Seduced by the Devil's Whore?If you have been watching Channel 4s costume Drama, the "Devil's Whore" based on the real events of the English Civil War and are interested in finding out more about the Levellers and the Diggers - what they believed in and what they did, then you will be interested in the London Socialist Historians one-day event:1649 and the Execution of King Charles
30 January 1649 is one of the key dates in the history of British democracy but it is commemorated nowhere in Britain. It was the day when King Charles 1st was beheaded and the Commonwealth of Oliver Cromwell, the foundation of modern Parliamentary democracy, came into effective being. It was a revolutionary moment and it brought onto the historical stage people, ideas and movements that went well beyond anything that Cromwell and the senior leadership of the New Model Army had in mind. Brian Manning in his seminal book on 1649 notes that this was a year when popular mobilisations did not happen. There was no popular uprising to mark the Commonwealth, and no popular protest at the execution of the King. There was however an Army revolt at Burford, also celebrating its anniversary this year, which was brutally put down by Cromwell. 1649 was also the year when Cromwell landed in Dublin to initiate brutal episodes in Ireland.
This conference will look at the liberties and democratic practices ushered in by 1649 and at those who wanted to take them further. 1649 and the execution of King CharlesSaturday 7 February 2009Venue: Institute of Historical Research, Senate House, London.Programme9.30 – Registration (Wolfson Room)10.00-11.15 Welcome and Keynote addresses (Wolfson Room)Chair: Keith Flett, LSHGGeoffrey Robertson, author of The Tyrannicide BriefJohn Rees, author of A Rebel's Guide to Milton, forthcoming11.15-11.30 Coffee11.30-12.30 PANEL ONE: Cromwell's coalition and its critics (Wolfson Room)Chair: David Renton, LSHGMartyn Everett, 'The Agitators – between Rebellion and Reaction'Dr. Ariel Hessayon, Goldsmiths College, 'Early modern Communism: the Diggers and community of goods'11.30-12.30 PANEL TWO: 1649 in contemporary eyes (Pollard Room)Chair: Tobas Abse, LSHGClaudia Guli, University of Melbourne, 'Historical Precedent in Contemporary Justifications of the Trial of Charles I'Ángel Alloza, CSIC (Spain), '"An Outrageous Incident": the execution of Kings Charles seen from Abroad'12.30-1.30 Lunch1.30-2.30 PANEL THREE: The regicide, terror and Restoration (Pollard Room)Chair: David Renton, LSHG Jerome de Groot, University of Manchester, '"Original Villany": Foundational Terrorism'Alan Marshall, Bath Spa University, 'The Trials of Thomas Harrison, regicide'1.30-2.30 PANEL FOUR: The Republic and something more (Wolfson Room)Chair: Paul Burnham, LSHGAlejandro Doering De Rio, Queen's College Cambridge, 'James Harrington as a theorist of political of equality'Dr John Seed, Roehampton University, 'The politics of remembering: the execution of Charles I in C18th England'2.30-2.45 Coffee2.45-4.00 Closing Plenary (Wolfson Room)Chair: Keith FlettNorah Carlin, author of The Causes of the English Civil WarGeoff Kennedy, author of Diggers, Levellers and Agrarian Capitalism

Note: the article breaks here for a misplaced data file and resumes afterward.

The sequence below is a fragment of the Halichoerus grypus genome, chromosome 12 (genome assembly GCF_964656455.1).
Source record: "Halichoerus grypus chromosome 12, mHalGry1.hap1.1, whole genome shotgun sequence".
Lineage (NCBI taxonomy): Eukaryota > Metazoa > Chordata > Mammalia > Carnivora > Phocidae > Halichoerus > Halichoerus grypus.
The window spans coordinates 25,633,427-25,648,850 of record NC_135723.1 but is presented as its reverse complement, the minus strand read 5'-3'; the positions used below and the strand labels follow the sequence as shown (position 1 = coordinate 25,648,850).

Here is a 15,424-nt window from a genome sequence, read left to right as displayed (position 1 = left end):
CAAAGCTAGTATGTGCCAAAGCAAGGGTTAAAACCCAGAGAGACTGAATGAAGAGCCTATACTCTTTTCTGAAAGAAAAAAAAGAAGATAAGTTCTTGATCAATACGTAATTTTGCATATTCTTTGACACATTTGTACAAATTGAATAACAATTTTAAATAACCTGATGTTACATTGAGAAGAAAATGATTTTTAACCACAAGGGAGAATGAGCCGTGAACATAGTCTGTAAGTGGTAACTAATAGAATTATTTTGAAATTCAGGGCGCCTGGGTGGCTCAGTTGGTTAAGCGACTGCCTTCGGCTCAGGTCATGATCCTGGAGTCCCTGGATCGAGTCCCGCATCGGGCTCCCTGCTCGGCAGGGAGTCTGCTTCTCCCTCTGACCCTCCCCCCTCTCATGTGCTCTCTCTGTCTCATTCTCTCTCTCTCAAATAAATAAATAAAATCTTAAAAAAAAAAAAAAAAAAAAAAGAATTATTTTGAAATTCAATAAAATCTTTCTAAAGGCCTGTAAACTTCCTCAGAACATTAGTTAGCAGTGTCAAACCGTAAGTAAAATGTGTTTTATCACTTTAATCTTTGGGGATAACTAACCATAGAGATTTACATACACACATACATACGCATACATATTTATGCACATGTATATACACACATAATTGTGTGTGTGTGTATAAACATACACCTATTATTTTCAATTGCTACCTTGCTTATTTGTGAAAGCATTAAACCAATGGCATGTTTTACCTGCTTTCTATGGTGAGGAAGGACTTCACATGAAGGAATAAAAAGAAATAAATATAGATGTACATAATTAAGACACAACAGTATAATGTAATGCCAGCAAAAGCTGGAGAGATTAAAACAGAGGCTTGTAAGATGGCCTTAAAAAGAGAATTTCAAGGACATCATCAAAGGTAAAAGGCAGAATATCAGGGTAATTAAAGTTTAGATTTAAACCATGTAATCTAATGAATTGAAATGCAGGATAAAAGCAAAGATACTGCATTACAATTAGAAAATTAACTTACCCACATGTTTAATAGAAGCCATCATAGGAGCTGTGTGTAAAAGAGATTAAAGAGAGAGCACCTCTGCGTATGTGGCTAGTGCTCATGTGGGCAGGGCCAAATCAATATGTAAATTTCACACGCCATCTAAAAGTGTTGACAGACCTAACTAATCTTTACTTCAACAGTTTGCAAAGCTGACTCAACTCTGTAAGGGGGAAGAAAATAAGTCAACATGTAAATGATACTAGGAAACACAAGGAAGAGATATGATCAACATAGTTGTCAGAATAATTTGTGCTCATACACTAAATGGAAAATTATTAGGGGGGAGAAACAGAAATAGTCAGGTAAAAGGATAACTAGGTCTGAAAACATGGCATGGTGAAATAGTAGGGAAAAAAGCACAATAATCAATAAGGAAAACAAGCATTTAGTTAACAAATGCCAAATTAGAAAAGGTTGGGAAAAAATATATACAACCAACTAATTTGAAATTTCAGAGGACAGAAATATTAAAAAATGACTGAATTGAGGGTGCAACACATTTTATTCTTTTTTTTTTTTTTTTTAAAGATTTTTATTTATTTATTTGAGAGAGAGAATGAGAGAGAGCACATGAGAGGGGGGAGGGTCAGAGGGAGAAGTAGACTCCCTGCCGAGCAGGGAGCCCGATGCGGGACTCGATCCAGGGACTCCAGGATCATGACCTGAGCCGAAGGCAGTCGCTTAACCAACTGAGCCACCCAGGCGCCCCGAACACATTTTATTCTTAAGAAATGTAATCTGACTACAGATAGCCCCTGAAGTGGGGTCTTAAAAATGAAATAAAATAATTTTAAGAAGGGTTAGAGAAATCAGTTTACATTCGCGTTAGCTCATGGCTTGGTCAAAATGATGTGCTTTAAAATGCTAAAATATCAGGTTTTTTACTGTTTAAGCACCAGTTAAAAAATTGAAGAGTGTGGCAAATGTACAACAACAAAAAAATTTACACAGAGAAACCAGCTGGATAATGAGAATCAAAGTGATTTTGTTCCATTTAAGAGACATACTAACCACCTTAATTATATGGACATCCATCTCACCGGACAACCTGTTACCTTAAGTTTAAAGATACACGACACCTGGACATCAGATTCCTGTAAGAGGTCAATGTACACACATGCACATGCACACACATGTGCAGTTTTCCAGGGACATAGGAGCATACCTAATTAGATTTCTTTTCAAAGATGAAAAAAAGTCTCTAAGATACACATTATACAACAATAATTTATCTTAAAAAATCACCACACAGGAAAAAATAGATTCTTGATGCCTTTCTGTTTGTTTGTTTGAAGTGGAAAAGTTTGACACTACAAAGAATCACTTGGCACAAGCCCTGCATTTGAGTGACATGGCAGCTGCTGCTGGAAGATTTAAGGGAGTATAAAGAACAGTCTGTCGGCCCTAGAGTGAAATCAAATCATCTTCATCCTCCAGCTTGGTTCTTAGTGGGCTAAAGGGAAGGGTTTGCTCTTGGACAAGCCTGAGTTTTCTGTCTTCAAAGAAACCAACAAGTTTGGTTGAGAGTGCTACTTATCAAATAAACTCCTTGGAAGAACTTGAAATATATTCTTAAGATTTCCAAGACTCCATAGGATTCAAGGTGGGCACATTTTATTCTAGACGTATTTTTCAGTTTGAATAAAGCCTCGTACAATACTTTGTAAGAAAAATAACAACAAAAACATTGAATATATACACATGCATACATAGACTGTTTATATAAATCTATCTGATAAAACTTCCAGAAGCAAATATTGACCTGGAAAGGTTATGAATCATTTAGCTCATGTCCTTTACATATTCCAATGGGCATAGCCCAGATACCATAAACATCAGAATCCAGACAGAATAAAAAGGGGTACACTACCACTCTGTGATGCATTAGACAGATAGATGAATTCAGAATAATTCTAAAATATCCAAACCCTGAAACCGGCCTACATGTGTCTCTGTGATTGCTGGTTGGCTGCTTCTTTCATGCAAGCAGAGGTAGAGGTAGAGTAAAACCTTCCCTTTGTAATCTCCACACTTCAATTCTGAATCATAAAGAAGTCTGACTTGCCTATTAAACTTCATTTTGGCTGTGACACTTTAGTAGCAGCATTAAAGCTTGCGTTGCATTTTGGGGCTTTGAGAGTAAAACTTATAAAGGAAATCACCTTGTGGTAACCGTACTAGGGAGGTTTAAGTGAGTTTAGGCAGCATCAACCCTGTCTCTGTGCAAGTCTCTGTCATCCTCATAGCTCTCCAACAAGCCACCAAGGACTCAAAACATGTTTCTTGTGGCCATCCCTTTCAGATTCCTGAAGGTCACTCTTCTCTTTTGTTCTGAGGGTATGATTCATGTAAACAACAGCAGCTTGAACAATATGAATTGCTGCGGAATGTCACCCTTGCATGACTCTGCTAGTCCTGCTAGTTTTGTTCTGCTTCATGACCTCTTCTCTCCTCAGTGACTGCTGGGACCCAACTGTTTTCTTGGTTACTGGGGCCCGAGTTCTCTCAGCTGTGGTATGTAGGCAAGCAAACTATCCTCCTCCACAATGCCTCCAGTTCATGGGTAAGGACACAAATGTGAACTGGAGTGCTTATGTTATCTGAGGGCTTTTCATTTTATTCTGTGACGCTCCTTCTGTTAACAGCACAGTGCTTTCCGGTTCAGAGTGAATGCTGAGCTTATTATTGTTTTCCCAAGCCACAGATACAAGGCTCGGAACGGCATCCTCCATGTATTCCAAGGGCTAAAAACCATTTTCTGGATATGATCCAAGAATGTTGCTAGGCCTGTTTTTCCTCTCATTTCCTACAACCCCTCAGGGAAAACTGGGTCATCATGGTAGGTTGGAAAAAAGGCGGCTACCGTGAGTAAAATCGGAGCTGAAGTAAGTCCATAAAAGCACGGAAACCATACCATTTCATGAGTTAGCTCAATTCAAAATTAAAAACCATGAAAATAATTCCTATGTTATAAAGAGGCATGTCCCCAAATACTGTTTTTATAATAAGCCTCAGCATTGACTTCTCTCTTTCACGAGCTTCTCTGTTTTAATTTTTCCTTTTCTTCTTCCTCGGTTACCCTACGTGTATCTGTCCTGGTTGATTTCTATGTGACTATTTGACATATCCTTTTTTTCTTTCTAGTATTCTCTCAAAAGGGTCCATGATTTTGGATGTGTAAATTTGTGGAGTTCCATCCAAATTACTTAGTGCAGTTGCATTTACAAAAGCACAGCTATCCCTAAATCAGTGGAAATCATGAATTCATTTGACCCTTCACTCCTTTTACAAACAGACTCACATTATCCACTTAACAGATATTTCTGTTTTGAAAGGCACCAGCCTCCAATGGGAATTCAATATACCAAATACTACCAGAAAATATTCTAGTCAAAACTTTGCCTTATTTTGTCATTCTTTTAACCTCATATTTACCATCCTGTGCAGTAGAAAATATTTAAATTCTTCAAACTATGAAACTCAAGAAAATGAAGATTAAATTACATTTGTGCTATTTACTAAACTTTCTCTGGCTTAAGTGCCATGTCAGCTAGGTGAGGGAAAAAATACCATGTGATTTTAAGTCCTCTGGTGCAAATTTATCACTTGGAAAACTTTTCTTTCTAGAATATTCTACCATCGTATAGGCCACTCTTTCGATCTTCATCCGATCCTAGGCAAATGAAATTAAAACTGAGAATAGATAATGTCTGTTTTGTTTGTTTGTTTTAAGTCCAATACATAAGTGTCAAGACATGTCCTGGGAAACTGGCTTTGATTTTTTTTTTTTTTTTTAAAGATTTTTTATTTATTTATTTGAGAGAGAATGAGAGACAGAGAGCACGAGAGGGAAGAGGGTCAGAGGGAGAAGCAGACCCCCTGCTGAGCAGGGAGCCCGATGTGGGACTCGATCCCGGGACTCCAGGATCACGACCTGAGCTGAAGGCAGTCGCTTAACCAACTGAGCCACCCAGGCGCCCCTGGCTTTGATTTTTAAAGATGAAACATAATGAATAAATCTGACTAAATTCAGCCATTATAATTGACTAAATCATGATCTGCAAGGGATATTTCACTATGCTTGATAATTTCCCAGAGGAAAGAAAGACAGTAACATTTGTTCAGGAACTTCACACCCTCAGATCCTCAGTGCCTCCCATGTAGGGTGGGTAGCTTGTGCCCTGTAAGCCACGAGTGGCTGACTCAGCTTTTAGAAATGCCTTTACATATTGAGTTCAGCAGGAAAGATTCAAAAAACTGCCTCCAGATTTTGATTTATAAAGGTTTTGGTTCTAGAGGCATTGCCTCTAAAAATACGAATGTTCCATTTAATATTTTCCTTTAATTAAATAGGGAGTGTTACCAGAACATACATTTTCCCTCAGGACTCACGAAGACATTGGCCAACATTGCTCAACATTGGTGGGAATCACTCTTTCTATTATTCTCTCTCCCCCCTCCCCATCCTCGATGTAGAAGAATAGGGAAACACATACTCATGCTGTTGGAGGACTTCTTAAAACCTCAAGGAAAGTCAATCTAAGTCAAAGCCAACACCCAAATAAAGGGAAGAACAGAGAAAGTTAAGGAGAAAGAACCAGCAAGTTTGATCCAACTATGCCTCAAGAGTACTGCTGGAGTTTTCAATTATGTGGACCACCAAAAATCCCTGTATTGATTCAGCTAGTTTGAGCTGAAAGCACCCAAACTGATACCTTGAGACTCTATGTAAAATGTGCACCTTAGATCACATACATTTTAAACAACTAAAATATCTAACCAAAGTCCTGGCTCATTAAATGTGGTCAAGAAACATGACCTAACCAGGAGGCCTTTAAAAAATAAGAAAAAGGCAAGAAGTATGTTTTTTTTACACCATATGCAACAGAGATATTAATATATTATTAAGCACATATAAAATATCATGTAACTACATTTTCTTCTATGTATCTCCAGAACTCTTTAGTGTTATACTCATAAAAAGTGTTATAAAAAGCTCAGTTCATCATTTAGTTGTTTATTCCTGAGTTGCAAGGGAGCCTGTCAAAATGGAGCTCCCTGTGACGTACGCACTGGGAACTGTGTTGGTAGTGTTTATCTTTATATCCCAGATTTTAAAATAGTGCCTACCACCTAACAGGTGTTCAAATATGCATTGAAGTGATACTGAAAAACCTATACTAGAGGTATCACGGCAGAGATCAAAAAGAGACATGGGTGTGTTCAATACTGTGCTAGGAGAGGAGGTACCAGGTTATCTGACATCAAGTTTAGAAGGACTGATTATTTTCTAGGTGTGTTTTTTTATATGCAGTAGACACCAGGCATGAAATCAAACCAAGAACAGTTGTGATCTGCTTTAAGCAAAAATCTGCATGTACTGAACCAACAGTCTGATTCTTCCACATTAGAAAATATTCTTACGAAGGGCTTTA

£10 waged / £5 unwaged,. Order from Keith Flettkeith1917@btinternet.com